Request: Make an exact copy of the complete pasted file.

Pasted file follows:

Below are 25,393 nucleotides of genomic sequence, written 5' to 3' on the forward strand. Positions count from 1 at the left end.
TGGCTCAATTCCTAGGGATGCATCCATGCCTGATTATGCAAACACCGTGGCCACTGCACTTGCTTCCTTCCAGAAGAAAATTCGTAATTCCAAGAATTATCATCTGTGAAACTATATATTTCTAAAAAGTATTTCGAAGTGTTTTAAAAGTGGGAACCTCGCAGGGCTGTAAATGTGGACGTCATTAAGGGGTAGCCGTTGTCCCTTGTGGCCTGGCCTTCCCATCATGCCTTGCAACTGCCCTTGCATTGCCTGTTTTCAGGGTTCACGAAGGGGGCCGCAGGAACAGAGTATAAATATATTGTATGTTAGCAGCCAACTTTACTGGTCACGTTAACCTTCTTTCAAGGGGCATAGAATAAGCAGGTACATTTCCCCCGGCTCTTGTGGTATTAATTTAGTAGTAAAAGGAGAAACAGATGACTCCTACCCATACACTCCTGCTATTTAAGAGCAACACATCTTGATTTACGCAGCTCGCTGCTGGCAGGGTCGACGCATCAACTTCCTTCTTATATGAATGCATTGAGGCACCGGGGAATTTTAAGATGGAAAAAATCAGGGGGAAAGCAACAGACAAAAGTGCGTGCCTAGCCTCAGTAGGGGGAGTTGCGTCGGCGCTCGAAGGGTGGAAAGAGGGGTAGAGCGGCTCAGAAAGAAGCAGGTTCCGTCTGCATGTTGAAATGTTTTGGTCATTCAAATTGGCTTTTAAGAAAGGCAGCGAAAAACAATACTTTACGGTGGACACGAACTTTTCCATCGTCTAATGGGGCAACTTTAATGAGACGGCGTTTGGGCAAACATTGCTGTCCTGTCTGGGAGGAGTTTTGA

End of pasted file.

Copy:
Below are 25,393 nucleotides of genomic sequence, written 5' to 3' on the forward strand. Positions count from 1 at the left end.
TGGCTCAATTCCTAGGGATGCATCCATGCCTGATTATGCAAACACCGTGGCCACTGCACTTGCTTCCTTCCAGAAGAAAATTCGTAATTCCAAGAATTATCATCTGTGAAACTATATATTTCTAAAAAGTATTTCGAAGTGTTTTAAAAGTGGGAACCTCGCAGGGCTGTAAATGTGGACGTCATTAAGGGGTAGCCGTTGTCCCTTGTGGCCTGGCCTTCCCATCATGCCTTGCAACTGCCCTTGCATTGCCTGTTTTCAGGGTTCACGAAGGGGGCCGCAGGAACAGAGTATAAATATATTGTATGTTAGCAGCCAACTTTACTGGTCACGTTAACCTTCTTTCAAGGGGCATAGAATAAGCAGGTACATTTCCCCCGGCTCTTGTGGTATTAATTTAGTAGTAAAAGGAGAAACAGATGACTCCTACCCATACACTCCTGCTATTTAAGAGCAACACATCTTGATTTACGCAGCTCGCTGCTGGCAGGGTCGACGCATCAACTTCCTTCTTATATGAATGCATTGAGGCACCGGGGAATTTTAAGATGGAAAAAATCAGGGGGAAAGCAACAGACAAAAGTGCGTGCCTAGCCTCAGTAGGGGGAGTTGCGTCGGCGCTCGAAGGGTGGAAAGAGGGGTAGAGCGGCTCAGAAAGAAGCAGGTTCCGTCTGCATGTTGAAATGTTTTGGTCATTCAAATTGGCTTTTAAGAAAGGCAGCGAAAAACAATACTTTACGGTGGACACGAACTTTTCCATCGTCTAATGGGGCAACTTTAATGAGACGGCGTTTGGGCAAACATTGCTGTCCTGTCTGGGAGGAGTTTTGA